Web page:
The decisions presented to the audience rance from the seemingly trivial (like what cereal to eat for breakfast) to extremely consequential (like how to respond to high-pressure situations). The choices made by viewers affect the direction of the story and can lead to multiple potential endings. This unique level of viewer involvement means that they are no longer passively watching the story unfold, but actively participating in the storytelling process.

From a technical perspective, “Bandersnatch” was a huge achievement. It required intricate scripting, planning, and filming to ensure every potential narrative path was coherent and engaging. The film also demanded a unique approach to performance, as actors needed to convincingly portray different reactions and outcomes based on various user choices.


Coldplay’s “Ink” Music Video

Released in 2014, Coldplay’s “Ink” music video, is another compelling example of interactive storytelling. It was directed by interactive filmmaker, Vincent Morisset, and tells a narrative about a man’s journey to find his lost love.

In this video, viewers can make decisions for the protagonist at crucial points in the storyline, much like the choose-your-own-adventure format of Bandersnatch. The narrative unfolds based on the viewer’s choices, resulting in a unique and personalized story each time the video is watched. The interactions are facilitated through a web interface, where viewers click on various elements of the video to decide what happens next.

As a viewer we can decide what path the protagonist takes on his journey along with what objects he interacts with. In tota, there are 300 different pathways that the narrative can take, leading to an impressive 36 potential endings. If that wasn’t impressive enough, the video is animated with beautiful illustrations. 


That Moment When

If you’re a fan of the stomach churning cringe comedy of The Office then let us introduce  you to “That Moment When“. An interactive web series produced by Eko, a company specializing in interactive media. The show features Jill, a socially awkward, twenty-something woman navigating the various trials and tribulations of her life.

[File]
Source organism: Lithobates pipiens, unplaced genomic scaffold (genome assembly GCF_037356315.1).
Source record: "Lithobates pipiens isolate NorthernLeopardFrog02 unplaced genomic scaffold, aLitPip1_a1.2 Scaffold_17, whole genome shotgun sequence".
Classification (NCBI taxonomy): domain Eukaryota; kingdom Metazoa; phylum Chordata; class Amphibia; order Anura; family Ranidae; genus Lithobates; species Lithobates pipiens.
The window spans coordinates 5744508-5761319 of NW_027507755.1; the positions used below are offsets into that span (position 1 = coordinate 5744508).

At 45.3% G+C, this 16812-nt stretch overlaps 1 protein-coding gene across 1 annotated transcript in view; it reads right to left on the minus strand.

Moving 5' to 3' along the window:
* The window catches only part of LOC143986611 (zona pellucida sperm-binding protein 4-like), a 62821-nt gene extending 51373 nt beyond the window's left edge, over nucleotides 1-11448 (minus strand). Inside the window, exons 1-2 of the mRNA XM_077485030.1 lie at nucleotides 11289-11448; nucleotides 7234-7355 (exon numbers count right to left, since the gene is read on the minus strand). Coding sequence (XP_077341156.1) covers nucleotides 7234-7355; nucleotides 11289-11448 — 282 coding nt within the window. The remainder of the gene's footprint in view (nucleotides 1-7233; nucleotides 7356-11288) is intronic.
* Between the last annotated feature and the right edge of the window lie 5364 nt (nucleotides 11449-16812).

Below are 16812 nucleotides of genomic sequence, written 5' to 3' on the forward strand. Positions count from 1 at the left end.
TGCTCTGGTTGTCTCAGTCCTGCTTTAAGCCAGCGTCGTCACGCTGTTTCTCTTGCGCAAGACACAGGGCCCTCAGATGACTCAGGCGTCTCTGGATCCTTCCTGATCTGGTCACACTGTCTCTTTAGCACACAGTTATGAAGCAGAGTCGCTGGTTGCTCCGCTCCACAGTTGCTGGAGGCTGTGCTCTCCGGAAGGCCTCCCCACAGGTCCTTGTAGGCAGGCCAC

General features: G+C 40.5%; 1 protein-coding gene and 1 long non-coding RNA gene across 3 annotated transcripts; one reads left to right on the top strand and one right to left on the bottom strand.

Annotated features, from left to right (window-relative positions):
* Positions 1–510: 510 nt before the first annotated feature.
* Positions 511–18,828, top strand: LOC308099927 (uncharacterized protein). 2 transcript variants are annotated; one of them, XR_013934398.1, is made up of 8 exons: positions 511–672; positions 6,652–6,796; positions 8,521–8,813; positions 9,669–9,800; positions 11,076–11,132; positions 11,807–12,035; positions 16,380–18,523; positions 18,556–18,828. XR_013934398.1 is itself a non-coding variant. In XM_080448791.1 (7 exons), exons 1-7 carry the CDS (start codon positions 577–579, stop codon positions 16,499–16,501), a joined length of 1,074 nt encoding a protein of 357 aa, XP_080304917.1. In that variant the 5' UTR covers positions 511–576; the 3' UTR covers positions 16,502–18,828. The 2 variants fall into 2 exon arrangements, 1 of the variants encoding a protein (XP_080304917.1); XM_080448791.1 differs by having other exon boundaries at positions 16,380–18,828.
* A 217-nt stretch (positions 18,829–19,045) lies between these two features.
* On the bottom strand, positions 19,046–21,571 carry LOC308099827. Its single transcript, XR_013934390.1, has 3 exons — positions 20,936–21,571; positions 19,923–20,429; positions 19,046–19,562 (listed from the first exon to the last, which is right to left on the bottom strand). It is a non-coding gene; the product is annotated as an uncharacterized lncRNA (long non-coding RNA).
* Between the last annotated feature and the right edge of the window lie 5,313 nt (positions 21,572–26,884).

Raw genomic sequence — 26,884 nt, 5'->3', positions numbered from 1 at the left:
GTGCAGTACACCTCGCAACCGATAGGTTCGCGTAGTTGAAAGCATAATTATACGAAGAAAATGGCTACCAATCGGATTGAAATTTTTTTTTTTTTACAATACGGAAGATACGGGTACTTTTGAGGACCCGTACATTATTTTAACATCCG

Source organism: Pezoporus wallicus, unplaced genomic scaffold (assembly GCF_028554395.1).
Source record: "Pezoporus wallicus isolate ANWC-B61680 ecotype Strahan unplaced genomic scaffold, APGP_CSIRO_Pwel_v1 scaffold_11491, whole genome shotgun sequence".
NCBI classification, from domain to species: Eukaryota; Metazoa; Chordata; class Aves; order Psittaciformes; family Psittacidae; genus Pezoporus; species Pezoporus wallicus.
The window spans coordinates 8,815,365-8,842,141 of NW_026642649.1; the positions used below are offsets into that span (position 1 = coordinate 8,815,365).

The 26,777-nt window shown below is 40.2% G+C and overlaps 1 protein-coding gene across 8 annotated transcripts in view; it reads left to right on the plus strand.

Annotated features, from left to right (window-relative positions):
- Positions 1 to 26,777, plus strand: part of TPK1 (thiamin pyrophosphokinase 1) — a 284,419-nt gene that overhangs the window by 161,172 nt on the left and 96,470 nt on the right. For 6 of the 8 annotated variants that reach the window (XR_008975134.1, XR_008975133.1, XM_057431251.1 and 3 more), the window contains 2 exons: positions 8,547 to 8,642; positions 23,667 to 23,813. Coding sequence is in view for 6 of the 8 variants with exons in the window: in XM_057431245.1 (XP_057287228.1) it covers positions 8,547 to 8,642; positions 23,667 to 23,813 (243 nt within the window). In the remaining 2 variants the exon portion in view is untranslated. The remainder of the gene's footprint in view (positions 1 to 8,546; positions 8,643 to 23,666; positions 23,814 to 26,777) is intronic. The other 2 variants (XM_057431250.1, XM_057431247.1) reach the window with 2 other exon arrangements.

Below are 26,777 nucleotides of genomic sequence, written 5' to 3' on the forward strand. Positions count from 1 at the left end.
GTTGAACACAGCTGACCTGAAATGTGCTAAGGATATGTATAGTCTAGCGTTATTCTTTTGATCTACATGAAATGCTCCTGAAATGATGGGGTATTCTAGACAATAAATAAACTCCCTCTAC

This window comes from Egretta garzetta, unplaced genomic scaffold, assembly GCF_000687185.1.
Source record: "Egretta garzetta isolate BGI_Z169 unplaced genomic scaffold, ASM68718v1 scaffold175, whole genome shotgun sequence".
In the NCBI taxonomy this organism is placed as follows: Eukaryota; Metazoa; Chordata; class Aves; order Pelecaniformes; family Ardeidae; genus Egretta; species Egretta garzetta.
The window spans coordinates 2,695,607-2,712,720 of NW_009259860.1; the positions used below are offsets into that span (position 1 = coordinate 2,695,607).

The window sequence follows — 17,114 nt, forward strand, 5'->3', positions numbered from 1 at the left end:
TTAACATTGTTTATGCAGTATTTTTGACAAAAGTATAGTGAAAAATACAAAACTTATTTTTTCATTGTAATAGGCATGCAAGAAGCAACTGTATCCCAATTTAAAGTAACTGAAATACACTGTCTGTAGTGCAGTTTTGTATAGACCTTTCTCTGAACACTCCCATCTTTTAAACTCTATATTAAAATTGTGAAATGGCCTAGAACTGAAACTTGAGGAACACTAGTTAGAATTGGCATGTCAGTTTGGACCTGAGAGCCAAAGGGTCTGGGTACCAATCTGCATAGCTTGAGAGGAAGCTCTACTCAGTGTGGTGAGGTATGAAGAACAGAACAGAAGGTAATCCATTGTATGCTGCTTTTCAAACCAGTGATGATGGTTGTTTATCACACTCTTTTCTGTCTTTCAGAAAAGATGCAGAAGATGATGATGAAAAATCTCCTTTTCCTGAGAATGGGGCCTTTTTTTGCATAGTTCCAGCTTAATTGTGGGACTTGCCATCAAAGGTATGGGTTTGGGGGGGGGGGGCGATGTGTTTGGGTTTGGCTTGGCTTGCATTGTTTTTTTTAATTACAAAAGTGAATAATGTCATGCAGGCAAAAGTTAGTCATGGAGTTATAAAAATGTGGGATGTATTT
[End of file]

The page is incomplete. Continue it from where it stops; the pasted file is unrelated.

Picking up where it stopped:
Much like the interactive elements of “Black Mirror: Bandersnatch” and Coldplay’s “Ink” music video, viewers can affect the storyline by making choices for the Jill. These choices can lead to different comedic outcomes. What’s great about this is that it encourages viewers to watch the series multiple times to experience all the possible storylines.

The choices in “That Moment When” are often related to socially awkward situations, like running into an ex or forgetting someone’s name, and how Jill should navigate them. This use of relatable humor and viewer interaction creates an engaging experience that can feel more immersive than traditional, linear narratives.


Deloitte Recruitment

Ok, let’s move beyond entertainment and into the world of business. Deloitte’s interactive recruitment video is an excellent example of how interactive video can be employed in professional contexts. A truly innovative approach that engages potential candidates and provides an immersive glimpse into what it’s like to work at Deloitte.

The video puts the viewer in the shoes of a Deloitte employee. At various points in the video, viewers are given the chance to make decisions. For instance, viewers may be asked to choose how to handle a client meeting, decide on a course of action for a project, or even select which areas of the company they’re interested in.

Each decision affects the narrative of the video, allowing the viewer to experience different aspects of working at Deloitte. Further, the video contains an element of gamification, illustrating the viewer’s progression through the video and reinforcing the values of a good Deolitte employee. This format provides a unique, personalized insight into the company’s culture, values, and day-to-day operations, which is ultimately far more engaging and informative than a traditional recruitment video or job description.


The Future of Interactive Video

As we look towards the future, we believe that interactive video will grow to be more than just a passing trend. With advancements in AI, virtual reality, and augmented reality, the interactivity of videos will only continue to grow, offering even more personalised and immersive experiences. For marketers, educators, and creators, the potential of interactive video is just beginning to be realised. For an example of a recent Interactive video we created for one of our clients Mortage Choice, click here.